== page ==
Although not a regular church-goer, my father had a strong code of right and wrong, and lived it. At the depth of the depression, as a salesman working six days a week for Firestone Tire and Rubber, he took issue with company management over a policy he considered detrimental to his customers, most of whom were struggling, first-generation retailers and garage owners who trusted his business advice. Losing the argument with headquarters, he resigned rather than comply with orders.

The admittedly untimely decision to quit was fortuitous in the long run. Now approaching his fortieth birthday, the successful salesman welcomed the opportunity to take stock and reconsider priorities. A natural writer, he had always been the engaging chronicler of family activities, with a decided talent for devising humorous verse 'a la Ogden Nash. Also, after family and friends, Father's greatest love was the town his ancestors had helped found in 1635, defended in 1775 and cherished through the incredible century that produced Emerson, Thoreau, Hawthorn and the Alcotts.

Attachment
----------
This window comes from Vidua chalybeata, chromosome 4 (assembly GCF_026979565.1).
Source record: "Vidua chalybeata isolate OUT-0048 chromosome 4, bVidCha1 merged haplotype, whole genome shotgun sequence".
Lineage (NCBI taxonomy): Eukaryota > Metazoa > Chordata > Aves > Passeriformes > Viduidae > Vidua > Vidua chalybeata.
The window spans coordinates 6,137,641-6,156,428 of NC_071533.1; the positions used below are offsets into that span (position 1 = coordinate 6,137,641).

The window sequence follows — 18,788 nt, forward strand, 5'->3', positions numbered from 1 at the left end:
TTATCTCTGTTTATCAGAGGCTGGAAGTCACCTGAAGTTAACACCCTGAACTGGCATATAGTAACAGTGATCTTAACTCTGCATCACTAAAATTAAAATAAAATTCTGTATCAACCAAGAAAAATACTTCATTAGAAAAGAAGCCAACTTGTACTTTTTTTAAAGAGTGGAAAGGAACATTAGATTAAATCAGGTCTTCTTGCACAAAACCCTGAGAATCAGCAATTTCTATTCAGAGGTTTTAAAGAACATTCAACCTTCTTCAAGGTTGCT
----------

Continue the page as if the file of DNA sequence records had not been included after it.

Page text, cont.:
The outcome of his self-appraisal seems fore-ordained. Sam Kent wanted to run a newspaper, and he wanted to run it in Concord, Massachusetts. There was just one catch ­ the town already had two and a half newspapers, the owners of which had no intention to fold or sell.

Undaunted, the publisher-in-waiting started a small print shop and leased an under-performing weekly sheet that up to that time had been a bit of an afterthought in a chain of five papers centered in Marlborough. Thus he managed to keep food on the table while he gained experience and attracted a loyal following among readers and advertisers in town. Finally, in 1938, he got the break he had been waiting for, when the elderly owner of the Concord Journal decided it was time to retire and sell his business.